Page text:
On April 24, 1977 St. Stephen's voted at a special parish meeting to sever its relationship with the Diocese. On June 1, 1977 the Right Reverend Mr. Van Duzer inhibited Rev. Stanwood E. Graves "from the performance of any priestly function in the Diocese of New Jersey." Bishop Van Duzer stated that this action was taken "with the advice and consent of the Standing Committee of the Diocese of New Jersey" pursuant to Title IV, Canon 10 of the Canons of the Episcopal Church. This Canon provides in part:
Sec. 1. If any Presbyter or Deacon shall, without availing himself of the provisions of Canon IV.8, abandon the communion of this Church, by an open renunciation of the Doctrine, Discipline, or Worship of this Church, * * * it shall be the duty of the Standing Committee of the Diocese in which the said Presbyter or Deacon is canonically resident, to certify the fact to the Bishop * * *; and the said Bishop shall then inhibit the said Minister from officiating in said Diocese for six months. Notice shall be given by the Bishop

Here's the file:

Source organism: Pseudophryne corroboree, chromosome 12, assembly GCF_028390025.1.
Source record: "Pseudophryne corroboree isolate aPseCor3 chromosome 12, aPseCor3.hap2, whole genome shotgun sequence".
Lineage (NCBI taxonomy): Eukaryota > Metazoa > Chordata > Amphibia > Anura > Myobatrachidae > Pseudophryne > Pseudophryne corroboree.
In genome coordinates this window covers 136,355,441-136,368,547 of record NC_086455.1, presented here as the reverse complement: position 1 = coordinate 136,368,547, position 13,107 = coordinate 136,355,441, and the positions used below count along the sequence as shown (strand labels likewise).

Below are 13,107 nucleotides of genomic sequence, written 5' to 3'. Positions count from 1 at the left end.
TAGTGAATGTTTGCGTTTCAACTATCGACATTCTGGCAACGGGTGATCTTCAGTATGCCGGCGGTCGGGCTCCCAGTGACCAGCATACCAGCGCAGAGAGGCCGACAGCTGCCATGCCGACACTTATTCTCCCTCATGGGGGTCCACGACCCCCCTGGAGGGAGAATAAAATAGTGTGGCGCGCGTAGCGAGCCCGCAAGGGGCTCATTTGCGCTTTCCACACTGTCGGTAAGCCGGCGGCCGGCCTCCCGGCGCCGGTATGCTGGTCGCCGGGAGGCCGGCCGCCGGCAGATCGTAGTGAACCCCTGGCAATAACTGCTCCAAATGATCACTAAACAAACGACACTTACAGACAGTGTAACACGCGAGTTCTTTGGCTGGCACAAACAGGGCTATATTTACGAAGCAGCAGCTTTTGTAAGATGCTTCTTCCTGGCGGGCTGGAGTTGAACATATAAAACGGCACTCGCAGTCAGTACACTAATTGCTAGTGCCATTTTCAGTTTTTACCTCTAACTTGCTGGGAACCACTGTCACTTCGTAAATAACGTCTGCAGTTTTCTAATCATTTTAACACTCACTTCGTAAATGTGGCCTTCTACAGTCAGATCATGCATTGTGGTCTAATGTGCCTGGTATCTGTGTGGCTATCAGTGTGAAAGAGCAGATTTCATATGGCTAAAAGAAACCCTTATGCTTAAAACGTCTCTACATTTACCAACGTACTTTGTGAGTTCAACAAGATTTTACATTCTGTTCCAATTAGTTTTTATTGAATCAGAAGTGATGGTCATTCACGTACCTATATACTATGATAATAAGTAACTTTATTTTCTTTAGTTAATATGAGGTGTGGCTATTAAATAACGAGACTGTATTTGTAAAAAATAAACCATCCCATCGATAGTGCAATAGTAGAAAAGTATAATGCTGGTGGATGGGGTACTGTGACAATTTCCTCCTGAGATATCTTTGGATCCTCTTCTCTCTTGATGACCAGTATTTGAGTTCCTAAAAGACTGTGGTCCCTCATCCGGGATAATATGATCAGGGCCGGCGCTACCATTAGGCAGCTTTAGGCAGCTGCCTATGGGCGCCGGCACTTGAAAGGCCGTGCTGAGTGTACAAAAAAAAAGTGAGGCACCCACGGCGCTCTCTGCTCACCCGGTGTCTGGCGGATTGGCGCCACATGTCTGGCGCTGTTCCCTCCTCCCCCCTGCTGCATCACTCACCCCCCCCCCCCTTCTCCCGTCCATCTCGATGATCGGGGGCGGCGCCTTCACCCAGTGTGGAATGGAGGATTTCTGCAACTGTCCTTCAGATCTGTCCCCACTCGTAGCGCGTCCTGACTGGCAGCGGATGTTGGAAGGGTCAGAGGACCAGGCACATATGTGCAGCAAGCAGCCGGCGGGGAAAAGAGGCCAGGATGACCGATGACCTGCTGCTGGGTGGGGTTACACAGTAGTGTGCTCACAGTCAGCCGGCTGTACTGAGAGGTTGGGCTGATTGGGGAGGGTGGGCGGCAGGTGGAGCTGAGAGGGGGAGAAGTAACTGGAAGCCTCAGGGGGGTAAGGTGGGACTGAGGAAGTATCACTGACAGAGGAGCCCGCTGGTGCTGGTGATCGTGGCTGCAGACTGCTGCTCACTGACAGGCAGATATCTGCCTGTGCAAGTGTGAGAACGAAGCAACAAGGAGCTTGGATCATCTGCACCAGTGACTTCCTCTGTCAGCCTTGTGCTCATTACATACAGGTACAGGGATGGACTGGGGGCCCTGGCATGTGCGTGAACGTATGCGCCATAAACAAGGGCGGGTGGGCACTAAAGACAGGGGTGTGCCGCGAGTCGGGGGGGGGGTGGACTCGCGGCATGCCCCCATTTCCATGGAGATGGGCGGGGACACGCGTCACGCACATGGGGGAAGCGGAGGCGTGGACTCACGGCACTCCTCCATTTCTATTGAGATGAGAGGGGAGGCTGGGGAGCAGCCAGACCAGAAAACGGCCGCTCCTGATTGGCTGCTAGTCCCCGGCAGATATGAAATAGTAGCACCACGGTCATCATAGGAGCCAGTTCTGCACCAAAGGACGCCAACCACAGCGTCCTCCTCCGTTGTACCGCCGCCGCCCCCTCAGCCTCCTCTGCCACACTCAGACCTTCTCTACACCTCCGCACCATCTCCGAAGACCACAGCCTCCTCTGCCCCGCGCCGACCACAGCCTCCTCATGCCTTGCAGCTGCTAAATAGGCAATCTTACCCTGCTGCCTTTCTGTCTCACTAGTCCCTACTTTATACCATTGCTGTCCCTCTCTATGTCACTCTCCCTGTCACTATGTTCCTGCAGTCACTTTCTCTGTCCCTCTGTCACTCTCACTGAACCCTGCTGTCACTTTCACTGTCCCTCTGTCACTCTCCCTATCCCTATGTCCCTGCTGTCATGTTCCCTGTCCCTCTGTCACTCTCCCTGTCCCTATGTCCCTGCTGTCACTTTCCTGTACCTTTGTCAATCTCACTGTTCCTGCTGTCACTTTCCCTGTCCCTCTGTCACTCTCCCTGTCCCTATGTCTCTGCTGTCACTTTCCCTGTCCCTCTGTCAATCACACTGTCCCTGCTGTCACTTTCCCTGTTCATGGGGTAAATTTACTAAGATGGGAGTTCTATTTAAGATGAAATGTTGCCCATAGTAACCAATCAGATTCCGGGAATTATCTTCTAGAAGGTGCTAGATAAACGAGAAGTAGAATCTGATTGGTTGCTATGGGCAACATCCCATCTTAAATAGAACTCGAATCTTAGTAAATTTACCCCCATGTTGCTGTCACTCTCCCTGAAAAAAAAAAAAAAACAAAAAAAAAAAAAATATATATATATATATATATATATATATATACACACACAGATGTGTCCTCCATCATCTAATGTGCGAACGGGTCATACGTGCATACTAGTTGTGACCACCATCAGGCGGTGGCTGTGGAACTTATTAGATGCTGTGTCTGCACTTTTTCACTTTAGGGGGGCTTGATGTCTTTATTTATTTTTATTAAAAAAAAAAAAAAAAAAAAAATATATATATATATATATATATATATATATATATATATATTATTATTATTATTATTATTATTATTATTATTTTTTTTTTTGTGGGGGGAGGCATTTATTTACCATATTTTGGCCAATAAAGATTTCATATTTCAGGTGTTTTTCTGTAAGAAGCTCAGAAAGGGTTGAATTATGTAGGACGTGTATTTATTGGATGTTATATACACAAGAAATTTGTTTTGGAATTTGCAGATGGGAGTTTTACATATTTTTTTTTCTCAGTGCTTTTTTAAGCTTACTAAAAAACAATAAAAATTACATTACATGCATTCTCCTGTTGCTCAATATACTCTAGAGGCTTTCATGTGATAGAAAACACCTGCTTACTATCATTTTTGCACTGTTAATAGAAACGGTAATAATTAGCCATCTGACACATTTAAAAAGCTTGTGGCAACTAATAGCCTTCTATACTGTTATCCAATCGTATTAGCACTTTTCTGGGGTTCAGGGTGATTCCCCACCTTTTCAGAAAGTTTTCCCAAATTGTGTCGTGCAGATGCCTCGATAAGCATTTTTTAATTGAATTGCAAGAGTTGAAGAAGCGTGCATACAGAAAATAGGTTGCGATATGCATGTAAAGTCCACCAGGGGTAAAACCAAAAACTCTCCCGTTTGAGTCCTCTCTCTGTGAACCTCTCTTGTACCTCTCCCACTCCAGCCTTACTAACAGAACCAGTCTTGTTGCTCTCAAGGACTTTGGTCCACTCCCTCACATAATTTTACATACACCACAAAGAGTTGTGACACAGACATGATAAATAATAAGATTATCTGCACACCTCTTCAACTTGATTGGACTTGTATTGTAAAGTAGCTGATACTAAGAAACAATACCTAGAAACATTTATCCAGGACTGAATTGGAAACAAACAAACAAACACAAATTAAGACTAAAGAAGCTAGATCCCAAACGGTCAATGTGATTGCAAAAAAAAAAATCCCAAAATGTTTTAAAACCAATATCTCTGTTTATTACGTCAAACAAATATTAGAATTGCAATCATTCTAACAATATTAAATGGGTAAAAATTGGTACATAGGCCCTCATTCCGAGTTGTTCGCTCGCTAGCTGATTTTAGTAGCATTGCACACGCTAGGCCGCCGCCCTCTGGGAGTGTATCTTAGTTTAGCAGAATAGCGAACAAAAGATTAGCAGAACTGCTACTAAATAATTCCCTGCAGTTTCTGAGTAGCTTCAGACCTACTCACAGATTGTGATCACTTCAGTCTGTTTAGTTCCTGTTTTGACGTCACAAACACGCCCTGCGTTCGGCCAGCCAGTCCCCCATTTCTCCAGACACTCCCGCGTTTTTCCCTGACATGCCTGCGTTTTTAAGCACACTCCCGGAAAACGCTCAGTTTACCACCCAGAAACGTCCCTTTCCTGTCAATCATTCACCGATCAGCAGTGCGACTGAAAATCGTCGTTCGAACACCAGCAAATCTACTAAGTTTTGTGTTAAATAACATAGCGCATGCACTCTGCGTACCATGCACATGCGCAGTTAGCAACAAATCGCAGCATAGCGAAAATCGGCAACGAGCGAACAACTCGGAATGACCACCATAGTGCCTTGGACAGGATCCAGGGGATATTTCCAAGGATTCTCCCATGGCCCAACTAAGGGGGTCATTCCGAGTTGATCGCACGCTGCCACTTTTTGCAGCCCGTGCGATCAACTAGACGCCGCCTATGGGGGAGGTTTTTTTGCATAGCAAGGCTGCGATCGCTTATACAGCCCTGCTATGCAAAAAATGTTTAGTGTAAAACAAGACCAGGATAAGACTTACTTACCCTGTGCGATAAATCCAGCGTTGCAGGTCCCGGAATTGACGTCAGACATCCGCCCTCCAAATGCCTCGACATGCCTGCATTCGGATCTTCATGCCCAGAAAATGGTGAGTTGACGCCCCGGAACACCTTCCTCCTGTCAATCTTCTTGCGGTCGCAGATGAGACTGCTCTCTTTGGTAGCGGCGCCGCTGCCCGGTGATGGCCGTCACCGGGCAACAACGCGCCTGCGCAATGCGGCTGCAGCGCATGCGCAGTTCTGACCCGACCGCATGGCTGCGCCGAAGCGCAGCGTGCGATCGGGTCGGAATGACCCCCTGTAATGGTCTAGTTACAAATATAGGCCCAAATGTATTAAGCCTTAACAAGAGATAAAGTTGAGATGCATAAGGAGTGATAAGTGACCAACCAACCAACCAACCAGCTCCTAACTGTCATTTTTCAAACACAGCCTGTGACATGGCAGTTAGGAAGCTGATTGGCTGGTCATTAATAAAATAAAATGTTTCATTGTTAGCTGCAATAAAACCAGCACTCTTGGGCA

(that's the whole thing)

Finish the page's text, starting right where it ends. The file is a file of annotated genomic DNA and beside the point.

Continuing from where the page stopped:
to the Minister so inhibited that, unless he shall, within six months, transmit to the Bishop a retraction of such acts, or make declaration that the facts alleged in said certificate are false, he will be deposed from the Ministry.
Sec. 2. If such retraction or declaration be not made within six months, as aforesaid, it shall be the duty of the Bishop to depose the said Minister from the Ministry, and to pronounce and record, in the presence of two or more Presbyters, that he has been so deposed.